Another example. This writer has an acquaintance who is a big Pittsburgh Steelers fan. One might call him an expert on the Steelers, especially compared to someone who does not follow this team. However, recently, as he bemoaned the lack of skilled back-up quarterbacks to take over following their starter’s inevitable injury, it was pointed out that Colin Kaepernick was available. Unfortunately, this particular fan is also a member of the “alt-right” and a racist. So his “expert opinion” was that Mr. Kaepernick was not a suitable choice. My acquaintance’s familiarity with the rosters and schedule of the Pittsburgh Steelers did not insure that he was a good source of thoughtful recommendations on Steeler’s related topics, because a person’s preconceptions and personal agendas complicate and often override factual interpretation even in an “expert.”
But no news story on a medical or science topic is considered complete unless it contains a quote from at least one “expert.” News organizations can always hunt around until they find the most exciting opinion. They usually don’t have to look far.
Common Things are not News
“The Sun Rose in the East Today” is a headline you'll never see.
If you came from another planet and devoted a day to reading news sites, you might be excused for thinking that the population of Earth spends their time being murdered, shooting each other, going on racist rants on social media and dying in car accidents. In reality, the vast majority of humans live their whole lives without doing any of these things. But ordinary, common things are not news. This tendency can distort the appearance of what’s actually happening outside of your physical life, as you become the “alien” only hearing and reading what you hear/see on the news.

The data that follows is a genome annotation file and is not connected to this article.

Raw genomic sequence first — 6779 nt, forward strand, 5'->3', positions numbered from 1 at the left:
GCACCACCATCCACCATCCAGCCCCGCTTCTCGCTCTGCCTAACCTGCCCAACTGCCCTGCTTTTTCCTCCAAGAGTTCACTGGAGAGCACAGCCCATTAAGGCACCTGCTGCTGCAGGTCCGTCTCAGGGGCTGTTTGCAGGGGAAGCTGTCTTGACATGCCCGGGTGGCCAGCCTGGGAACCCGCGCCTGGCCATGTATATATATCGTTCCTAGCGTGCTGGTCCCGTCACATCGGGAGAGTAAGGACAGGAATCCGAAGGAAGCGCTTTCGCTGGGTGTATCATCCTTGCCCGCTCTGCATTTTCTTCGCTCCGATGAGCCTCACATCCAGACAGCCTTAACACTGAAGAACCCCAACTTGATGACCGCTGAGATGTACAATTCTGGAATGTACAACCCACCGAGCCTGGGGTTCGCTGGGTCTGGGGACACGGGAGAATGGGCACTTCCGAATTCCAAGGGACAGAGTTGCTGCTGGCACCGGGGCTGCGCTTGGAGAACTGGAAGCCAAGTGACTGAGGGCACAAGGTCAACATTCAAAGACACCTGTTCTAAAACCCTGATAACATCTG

For example, in the recent viral outbreak, many Americans have died from infection with COVID-19. But the “usual” death—a person in there 70s or 80s, probably with health problems and living in some kind of assisted living facility, is too ordinary for America’s media. You wouldn’t engage with that! They have to find a twist to make it interesting—something rare and exciting. It has to be a “sob story” to go viral. So, all your death stories are about rare deaths—people under 45, or someone that worked an exciting job, or more than one person in a family dying, and so on. This gives the spurious impression that these are the kinds of deaths happening all the time, when in truth they are very rare. On an individual basis all deaths are meaningful, but from a public health perspective it’s a problem, because if people react to wrong information, they may do harmful things or fail to do useful ones.
All these media tricks are not limited or employed by only one side of the political spectrum. Be on the alert for numbers and percentages with no context, anecdotal reports that may or may not represent majority experience, “experts” being quoted, and “sob stories” that don’t reflect the usual, common place experiences of a situation. You will find that these techniques are everywhere, on the “right” and on the “left.” Once you know, you can be inoculated, and cut down on your developing fear, anxiety and dis-ease from your media exposure.